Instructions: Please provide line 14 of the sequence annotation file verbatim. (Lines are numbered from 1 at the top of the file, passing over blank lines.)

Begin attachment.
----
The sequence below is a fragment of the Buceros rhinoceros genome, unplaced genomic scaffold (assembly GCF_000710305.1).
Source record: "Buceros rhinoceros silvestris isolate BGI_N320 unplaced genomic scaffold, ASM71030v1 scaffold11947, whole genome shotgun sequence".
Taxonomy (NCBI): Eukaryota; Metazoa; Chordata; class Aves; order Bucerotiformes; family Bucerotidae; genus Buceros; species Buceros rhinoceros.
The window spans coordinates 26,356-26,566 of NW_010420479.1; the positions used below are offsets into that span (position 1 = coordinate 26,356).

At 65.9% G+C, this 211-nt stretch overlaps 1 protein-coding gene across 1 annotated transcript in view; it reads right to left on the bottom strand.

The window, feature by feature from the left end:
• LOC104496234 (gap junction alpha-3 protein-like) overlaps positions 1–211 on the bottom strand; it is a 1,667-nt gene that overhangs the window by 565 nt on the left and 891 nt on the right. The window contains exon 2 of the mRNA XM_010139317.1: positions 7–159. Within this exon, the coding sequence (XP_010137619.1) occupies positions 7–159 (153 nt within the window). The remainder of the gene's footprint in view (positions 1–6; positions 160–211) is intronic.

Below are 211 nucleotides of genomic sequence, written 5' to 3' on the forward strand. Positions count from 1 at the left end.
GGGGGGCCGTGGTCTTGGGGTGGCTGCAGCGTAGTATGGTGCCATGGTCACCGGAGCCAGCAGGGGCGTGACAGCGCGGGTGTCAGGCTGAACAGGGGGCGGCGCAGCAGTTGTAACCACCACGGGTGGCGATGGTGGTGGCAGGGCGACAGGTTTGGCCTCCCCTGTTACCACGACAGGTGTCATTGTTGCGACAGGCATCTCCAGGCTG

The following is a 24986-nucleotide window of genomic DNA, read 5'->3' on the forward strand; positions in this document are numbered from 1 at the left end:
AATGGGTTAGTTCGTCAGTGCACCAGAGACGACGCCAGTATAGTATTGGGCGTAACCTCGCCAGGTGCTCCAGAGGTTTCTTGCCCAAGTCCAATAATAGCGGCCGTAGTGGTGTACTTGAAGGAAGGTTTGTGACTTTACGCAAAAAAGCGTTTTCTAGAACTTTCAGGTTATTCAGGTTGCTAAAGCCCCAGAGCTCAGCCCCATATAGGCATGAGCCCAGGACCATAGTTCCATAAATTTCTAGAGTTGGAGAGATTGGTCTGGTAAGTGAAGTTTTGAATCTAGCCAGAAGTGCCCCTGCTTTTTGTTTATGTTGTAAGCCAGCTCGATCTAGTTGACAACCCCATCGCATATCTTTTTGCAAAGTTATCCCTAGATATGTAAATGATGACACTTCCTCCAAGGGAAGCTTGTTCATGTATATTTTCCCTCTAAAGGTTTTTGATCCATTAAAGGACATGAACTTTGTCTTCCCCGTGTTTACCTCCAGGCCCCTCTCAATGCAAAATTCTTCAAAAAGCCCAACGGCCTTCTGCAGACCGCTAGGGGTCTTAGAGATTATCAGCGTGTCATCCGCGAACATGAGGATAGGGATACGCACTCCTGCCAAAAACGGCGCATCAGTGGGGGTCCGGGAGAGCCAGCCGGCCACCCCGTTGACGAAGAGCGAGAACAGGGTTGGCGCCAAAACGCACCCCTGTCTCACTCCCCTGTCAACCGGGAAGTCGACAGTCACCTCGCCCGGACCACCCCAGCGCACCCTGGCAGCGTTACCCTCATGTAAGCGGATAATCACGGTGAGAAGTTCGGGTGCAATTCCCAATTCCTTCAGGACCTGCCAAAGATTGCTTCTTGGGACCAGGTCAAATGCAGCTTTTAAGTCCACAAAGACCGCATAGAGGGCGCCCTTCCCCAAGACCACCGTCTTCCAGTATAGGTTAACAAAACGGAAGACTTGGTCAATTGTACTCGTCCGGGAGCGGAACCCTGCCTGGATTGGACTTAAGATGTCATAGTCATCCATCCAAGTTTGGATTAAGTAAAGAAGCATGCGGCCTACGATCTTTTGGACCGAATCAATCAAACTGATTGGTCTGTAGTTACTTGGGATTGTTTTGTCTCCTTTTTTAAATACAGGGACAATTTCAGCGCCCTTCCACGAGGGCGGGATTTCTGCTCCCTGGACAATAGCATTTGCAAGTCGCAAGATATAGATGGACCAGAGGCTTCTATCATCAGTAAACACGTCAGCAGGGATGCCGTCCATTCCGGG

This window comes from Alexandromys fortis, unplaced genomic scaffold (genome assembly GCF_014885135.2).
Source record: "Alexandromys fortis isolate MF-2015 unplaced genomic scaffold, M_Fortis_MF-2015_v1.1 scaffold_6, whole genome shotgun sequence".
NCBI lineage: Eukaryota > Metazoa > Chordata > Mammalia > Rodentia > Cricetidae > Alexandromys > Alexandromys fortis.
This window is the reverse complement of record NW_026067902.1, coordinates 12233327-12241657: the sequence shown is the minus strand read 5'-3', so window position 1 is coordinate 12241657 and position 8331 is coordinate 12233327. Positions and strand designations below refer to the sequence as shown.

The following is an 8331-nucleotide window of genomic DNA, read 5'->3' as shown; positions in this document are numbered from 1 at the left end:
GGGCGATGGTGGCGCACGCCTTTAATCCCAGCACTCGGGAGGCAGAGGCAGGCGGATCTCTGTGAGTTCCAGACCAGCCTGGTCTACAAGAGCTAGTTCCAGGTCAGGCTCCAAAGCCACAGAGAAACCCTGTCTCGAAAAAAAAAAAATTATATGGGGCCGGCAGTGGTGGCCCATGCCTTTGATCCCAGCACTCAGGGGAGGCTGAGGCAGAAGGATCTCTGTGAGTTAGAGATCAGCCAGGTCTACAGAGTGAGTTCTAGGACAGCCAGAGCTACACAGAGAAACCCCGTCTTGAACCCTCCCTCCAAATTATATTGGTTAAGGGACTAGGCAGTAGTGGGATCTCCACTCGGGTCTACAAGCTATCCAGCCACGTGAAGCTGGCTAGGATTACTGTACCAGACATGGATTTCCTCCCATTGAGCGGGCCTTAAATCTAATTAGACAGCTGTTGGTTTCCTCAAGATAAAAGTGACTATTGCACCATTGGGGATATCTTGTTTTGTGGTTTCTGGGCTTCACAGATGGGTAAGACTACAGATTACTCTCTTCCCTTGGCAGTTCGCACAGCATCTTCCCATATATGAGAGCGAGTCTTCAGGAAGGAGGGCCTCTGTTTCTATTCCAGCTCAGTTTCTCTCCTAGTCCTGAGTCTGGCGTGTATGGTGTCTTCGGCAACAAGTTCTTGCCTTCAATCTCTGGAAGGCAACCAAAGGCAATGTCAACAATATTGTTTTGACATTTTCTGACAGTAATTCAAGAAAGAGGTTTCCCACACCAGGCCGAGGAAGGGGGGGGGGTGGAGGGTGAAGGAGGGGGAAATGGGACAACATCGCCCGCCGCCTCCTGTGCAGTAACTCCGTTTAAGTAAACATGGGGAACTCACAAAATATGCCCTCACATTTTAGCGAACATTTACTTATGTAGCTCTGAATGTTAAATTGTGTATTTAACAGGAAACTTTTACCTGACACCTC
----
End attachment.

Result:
NCBI lineage: Eukaryota > Metazoa > Chordata > Mammalia > Rodentia > Cricetidae > Alexandromys > Alexandromys fortis.